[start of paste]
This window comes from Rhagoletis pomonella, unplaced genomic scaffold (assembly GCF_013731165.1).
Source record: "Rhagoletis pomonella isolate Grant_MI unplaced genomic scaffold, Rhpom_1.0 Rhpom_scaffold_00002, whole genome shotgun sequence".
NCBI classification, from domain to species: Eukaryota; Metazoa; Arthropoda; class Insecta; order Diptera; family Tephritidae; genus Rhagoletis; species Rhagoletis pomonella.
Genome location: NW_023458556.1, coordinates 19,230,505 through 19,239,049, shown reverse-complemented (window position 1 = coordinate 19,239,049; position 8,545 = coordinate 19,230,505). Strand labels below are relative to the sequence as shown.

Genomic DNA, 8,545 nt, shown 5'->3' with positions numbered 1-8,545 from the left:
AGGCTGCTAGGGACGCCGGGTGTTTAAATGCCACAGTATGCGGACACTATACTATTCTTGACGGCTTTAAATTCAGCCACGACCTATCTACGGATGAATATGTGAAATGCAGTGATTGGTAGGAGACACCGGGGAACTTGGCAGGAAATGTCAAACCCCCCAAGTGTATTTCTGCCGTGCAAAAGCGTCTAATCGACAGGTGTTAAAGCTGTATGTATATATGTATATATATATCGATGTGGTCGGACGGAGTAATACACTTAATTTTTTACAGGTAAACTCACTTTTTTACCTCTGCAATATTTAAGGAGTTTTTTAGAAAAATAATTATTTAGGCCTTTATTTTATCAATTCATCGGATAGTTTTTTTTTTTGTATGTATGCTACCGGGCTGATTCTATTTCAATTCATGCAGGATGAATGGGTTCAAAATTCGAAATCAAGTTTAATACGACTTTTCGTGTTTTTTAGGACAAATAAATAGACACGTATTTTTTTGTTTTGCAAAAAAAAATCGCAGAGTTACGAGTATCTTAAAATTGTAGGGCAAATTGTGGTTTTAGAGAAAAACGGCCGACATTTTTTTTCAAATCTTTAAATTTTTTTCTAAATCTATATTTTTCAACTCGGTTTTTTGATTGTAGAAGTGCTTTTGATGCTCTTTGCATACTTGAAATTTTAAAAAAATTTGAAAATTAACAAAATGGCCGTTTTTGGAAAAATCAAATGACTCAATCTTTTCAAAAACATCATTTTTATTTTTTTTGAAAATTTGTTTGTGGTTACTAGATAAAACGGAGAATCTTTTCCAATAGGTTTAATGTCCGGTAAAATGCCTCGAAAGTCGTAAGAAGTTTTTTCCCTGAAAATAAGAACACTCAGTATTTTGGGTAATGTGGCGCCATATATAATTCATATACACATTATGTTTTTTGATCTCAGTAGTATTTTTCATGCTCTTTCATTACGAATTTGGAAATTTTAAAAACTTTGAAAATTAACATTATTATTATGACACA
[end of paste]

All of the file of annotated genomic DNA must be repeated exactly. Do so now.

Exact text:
This window comes from Rhagoletis pomonella, unplaced genomic scaffold (assembly GCF_013731165.1).
Source record: "Rhagoletis pomonella isolate Grant_MI unplaced genomic scaffold, Rhpom_1.0 Rhpom_scaffold_00002, whole genome shotgun sequence".
NCBI classification, from domain to species: Eukaryota; Metazoa; Arthropoda; class Insecta; order Diptera; family Tephritidae; genus Rhagoletis; species Rhagoletis pomonella.
Genome location: NW_023458556.1, coordinates 19,230,505 through 19,239,049, shown reverse-complemented (window position 1 = coordinate 19,239,049; position 8,545 = coordinate 19,230,505). Strand labels below are relative to the sequence as shown.

Genomic DNA, 8,545 nt, shown 5'->3' with positions numbered 1-8,545 from the left:
AGGCTGCTAGGGACGCCGGGTGTTTAAATGCCACAGTATGCGGACACTATACTATTCTTGACGGCTTTAAATTCAGCCACGACCTATCTACGGATGAATATGTGAAATGCAGTGATTGGTAGGAGACACCGGGGAACTTGGCAGGAAATGTCAAACCCCCCAAGTGTATTTCTGCCGTGCAAAAGCGTCTAATCGACAGGTGTTAAAGCTGTATGTATATATGTATATATATATCGATGTGGTCGGACGGAGTAATACACTTAATTTTTTACAGGTAAACTCACTTTTTTACCTCTGCAATATTTAAGGAGTTTTTTAGAAAAATAATTATTTAGGCCTTTATTTTATCAATTCATCGGATAGTTTTTTTTTTTGTATGTATGCTACCGGGCTGATTCTATTTCAATTCATGCAGGATGAATGGGTTCAAAATTCGAAATCAAGTTTAATACGACTTTTCGTGTTTTTTAGGACAAATAAATAGACACGTATTTTTTTGTTTTGCAAAAAAAAATCGCAGAGTTACGAGTATCTTAAAATTGTAGGGCAAATTGTGGTTTTAGAGAAAAACGGCCGACATTTTTTTTCAAATCTTTAAATTTTTTTCTAAATCTATATTTTTCAACTCGGTTTTTTGATTGTAGAAGTGCTTTTGATGCTCTTTGCATACTTGAAATTTTAAAAAAATTTGAAAATTAACAAAATGGCCGTTTTTGGAAAAATCAAATGACTCAATCTTTTCAAAAACATCATTTTTATTTTTTTTGAAAATTTGTTTGTGGTTACTAGATAAAACGGAGAATCTTTTCCAATAGGTTTAATGTCCGGTAAAATGCCTCGAAAGTCGTAAGAAGTTTTTTCCCTGAAAATAAGAACACTCAGTATTTTGGGTAATGTGGCGCCATATATAATTCATATACACATTATGTTTTTTGATCTCAGTAGTATTTTTCATGCTCTTTCATTACGAATTTGGAAATTTTAAAAACTTTGAAAATTAACATTATTATTATGACACA